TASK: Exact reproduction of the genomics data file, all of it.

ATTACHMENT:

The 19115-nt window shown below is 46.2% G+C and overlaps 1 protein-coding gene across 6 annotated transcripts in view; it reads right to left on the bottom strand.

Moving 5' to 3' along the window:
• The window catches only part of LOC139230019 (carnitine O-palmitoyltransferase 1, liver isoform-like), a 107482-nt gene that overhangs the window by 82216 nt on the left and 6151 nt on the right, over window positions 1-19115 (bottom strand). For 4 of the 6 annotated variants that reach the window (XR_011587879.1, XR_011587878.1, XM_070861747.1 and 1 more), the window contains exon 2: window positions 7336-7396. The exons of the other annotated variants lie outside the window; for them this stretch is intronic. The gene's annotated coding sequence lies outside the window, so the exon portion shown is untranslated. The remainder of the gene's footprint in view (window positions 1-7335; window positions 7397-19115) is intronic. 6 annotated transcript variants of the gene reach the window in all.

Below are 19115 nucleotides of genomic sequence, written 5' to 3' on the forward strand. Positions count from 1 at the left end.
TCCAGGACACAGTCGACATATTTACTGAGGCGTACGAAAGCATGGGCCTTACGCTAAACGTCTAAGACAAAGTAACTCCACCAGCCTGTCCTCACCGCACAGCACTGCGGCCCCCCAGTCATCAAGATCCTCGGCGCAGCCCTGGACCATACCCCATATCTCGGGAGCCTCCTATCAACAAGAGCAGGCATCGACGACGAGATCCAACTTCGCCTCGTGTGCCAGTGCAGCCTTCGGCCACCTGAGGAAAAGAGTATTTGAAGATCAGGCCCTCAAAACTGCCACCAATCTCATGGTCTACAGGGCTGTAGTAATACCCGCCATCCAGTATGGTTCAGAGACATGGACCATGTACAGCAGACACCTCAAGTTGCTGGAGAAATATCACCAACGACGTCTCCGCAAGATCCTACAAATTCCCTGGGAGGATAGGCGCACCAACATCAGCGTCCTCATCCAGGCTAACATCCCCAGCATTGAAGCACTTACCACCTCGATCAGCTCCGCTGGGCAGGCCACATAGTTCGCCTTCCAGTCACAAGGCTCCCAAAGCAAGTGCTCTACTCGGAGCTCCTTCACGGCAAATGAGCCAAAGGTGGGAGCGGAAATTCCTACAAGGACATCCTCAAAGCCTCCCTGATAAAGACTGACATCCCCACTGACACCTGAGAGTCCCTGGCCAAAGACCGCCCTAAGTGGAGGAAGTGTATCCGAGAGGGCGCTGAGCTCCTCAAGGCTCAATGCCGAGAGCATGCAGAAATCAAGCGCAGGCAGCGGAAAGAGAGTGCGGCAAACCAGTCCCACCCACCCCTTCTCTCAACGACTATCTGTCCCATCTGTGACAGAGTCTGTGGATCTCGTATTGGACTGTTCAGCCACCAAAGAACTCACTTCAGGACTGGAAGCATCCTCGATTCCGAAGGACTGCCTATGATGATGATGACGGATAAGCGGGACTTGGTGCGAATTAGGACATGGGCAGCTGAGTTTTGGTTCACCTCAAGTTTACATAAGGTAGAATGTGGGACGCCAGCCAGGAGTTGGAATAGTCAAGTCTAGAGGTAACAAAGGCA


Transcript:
The 19115-nt window shown below is 46.2% G+C and overlaps 1 protein-coding gene across 6 annotated transcripts in view; it reads right to left on the bottom strand.

Moving 5' to 3' along the window:
• The window catches only part of LOC139230019 (carnitine O-palmitoyltransferase 1, liver isoform-like), a 107482-nt gene that overhangs the window by 82216 nt on the left and 6151 nt on the right, over window positions 1-19115 (bottom strand). For 4 of the 6 annotated variants that reach the window (XR_011587879.1, XR_011587878.1, XM_070861747.1 and 1 more), the window contains exon 2: window positions 7336-7396. The exons of the other annotated variants lie outside the window; for them this stretch is intronic. The gene's annotated coding sequence lies outside the window, so the exon portion shown is untranslated. The remainder of the gene's footprint in view (window positions 1-7335; window positions 7397-19115) is intronic. 6 annotated transcript variants of the gene reach the window in all.

Below are 19115 nucleotides of genomic sequence, written 5' to 3' on the forward strand. Positions count from 1 at the left end.
TCCAGGACACAGTCGACATATTTACTGAGGCGTACGAAAGCATGGGCCTTACGCTAAACGTCTAAGACAAAGTAACTCCACCAGCCTGTCCTCACCGCACAGCACTGCGGCCCCCCAGTCATCAAGATCCTCGGCGCAGCCCTGGACCATACCCCATATCTCGGGAGCCTCCTATCAACAAGAGCAGGCATCGACGACGAGATCCAACTTCGCCTCGTGTGCCAGTGCAGCCTTCGGCCACCTGAGGAAAAGAGTATTTGAAGATCAGGCCCTCAAAACTGCCACCAATCTCATGGTCTACAGGGCTGTAGTAATACCCGCCATCCAGTATGGTTCAGAGACATGGACCATGTACAGCAGACACCTCAAGTTGCTGGAGAAATATCACCAACGACGTCTCCGCAAGATCCTACAAATTCCCTGGGAGGATAGGCGCACCAACATCAGCGTCCTCATCCAGGCTAACATCCCCAGCATTGAAGCACTTACCACCTCGATCAGCTCCGCTGGGCAGGCCACATAGTTCGCCTTCCAGTCACAAGGCTCCCAAAGCAAGTGCTCTACTCGGAGCTCCTTCACGGCAAATGAGCCAAAGGTGGGAGCGGAAATTCCTACAAGGACATCCTCAAAGCCTCCCTGATAAAGACTGACATCCCCACTGACACCTGAGAGTCCCTGGCCAAAGACCGCCCTAAGTGGAGGAAGTGTATCCGAGAGGGCGCTGAGCTCCTCAAGGCTCAATGCCGAGAGCATGCAGAAATCAAGCGCAGGCAGCGGAAAGAGAGTGCGGCAAACCAGTCCCACCCACCCCTTCTCTCAACGACTATCTGTCCCATCTGTGACAGAGTCTGTGGATCTCGTATTGGACTGTTCAGCCACCAAAGAACTCACTTCAGGACTGGAAGCATCCTCGATTCCGAAGGACTGCCTATGATGATGATGACGGATAAGCGGGACTTGGTGCGAATTAGGACATGGGCAGCTGAGTTTTGGTTCACCTCAAGTTTACATAAGGTAGAATGTGGGACGCCAGCCAGGAGTTGGAATAGTCAAGTCTAGAGGTAACAAAGGCA